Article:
A letter from England

Well, I eventually managed to get my hands on your book, “Elizabeth’s Field.”  I read it very slowly with more than often a tear in my eye.  I loved the short sentences, the colloquial speech of the black folk and the sense of the passage of time within the unfolding seasons.  It did, however, bring me face to face with the disgusting realities of slavery.

I was recently on the roof of the Liverpool Football Stadium preparing for a televised soccer match.  There, laid out visibly below, were the docks and wharfs from which the slave ships would come and go.  Large monuments to the “great” men and women were also visible, sprinkled around the city together with their large and imposing houses.  All made possible by involvement in the slave trade.  Similar scenes are to be found in the London and Bristol ports where the “good burghers” of these cities prided themselves on their business skills in the buying and selling of people.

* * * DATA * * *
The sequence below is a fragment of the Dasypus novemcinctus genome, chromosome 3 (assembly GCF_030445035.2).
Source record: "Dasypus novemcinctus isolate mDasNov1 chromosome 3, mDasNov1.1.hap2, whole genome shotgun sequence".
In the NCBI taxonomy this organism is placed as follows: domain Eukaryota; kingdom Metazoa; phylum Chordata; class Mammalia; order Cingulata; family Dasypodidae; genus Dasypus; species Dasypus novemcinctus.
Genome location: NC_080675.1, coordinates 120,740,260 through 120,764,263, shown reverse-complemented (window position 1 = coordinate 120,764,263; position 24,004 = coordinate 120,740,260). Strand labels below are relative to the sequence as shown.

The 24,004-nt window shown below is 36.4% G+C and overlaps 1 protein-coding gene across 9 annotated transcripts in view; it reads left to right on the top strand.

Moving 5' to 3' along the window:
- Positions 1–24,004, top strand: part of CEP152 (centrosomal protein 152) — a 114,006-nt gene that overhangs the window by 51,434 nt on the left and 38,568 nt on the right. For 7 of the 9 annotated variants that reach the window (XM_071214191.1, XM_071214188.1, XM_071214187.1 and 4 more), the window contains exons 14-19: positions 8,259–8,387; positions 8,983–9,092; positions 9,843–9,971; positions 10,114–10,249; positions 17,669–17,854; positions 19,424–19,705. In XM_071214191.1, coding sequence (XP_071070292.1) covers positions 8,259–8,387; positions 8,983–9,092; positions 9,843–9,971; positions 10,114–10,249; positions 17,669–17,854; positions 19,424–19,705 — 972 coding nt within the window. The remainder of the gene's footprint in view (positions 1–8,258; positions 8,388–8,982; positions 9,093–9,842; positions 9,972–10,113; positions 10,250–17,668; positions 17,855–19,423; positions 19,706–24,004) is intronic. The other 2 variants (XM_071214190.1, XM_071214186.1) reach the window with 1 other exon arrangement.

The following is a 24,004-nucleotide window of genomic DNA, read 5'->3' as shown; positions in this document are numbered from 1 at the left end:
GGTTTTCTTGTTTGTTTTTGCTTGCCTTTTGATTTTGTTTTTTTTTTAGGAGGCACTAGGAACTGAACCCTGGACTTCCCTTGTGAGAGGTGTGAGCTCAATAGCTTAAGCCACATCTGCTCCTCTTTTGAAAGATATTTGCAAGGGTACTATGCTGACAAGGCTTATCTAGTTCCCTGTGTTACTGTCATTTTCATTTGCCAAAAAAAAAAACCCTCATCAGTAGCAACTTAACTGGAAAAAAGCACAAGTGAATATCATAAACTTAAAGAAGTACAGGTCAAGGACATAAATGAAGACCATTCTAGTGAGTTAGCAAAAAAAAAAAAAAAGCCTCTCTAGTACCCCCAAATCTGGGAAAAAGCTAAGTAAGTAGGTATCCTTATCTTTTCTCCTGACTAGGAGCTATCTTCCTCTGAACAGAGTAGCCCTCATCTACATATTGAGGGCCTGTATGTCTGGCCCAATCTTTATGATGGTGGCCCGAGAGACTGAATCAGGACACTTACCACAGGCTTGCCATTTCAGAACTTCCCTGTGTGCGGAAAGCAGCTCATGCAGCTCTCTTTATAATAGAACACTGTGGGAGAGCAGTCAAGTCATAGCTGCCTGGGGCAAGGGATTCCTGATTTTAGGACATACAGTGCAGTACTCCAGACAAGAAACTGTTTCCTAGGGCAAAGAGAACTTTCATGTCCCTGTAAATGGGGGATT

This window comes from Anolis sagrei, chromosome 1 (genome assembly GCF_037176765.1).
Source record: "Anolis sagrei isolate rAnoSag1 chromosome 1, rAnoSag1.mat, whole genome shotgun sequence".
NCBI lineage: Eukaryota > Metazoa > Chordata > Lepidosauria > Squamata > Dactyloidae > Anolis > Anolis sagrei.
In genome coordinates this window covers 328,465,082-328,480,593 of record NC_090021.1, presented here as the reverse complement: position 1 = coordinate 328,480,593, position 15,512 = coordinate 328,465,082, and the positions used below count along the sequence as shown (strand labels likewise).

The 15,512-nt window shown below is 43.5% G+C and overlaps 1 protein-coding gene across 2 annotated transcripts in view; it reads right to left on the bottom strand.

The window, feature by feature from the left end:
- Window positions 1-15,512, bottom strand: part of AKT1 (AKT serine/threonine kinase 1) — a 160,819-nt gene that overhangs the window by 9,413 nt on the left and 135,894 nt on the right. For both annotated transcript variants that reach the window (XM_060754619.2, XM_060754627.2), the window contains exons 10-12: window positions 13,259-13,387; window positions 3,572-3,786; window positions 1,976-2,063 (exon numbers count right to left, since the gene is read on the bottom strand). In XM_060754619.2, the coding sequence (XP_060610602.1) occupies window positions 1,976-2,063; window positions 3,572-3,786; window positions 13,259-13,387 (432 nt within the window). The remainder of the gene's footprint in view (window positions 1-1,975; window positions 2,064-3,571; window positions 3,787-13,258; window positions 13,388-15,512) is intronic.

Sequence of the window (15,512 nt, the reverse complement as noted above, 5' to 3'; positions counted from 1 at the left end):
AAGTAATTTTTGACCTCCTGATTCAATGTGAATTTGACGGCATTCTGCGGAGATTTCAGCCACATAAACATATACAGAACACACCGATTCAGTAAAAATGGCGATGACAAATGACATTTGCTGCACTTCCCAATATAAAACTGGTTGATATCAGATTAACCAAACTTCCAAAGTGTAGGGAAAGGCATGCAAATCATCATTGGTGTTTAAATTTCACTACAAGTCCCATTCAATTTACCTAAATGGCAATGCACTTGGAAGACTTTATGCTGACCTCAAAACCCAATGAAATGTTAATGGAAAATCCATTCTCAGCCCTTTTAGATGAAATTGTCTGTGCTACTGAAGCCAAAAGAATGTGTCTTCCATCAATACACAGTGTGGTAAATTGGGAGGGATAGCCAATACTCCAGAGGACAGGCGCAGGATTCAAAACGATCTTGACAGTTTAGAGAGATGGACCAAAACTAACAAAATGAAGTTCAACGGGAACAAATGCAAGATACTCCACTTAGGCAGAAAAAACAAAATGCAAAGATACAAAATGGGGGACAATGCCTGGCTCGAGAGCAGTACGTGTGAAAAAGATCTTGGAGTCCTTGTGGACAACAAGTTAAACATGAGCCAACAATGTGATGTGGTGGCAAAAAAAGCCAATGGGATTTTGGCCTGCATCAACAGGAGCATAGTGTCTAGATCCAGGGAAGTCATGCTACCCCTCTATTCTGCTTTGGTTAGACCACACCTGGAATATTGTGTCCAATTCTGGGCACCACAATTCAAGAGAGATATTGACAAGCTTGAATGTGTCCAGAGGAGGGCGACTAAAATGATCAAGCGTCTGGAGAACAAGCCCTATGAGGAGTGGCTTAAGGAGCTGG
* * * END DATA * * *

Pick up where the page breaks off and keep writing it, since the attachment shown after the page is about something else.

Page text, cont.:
However, leaving aside the highly charged and emotive subject matter, I did enjoy your lovely book and the characters therein will always be with me.  The description of the desperate flights by those seeking freedom are memorable with the parallels to the Jews and others, fleeing from Nazi Germany, plain to see.  The bravery of the individuals providing safe houses and assistance to the escapees was truly remarkable and inspiring.

James McGlynn

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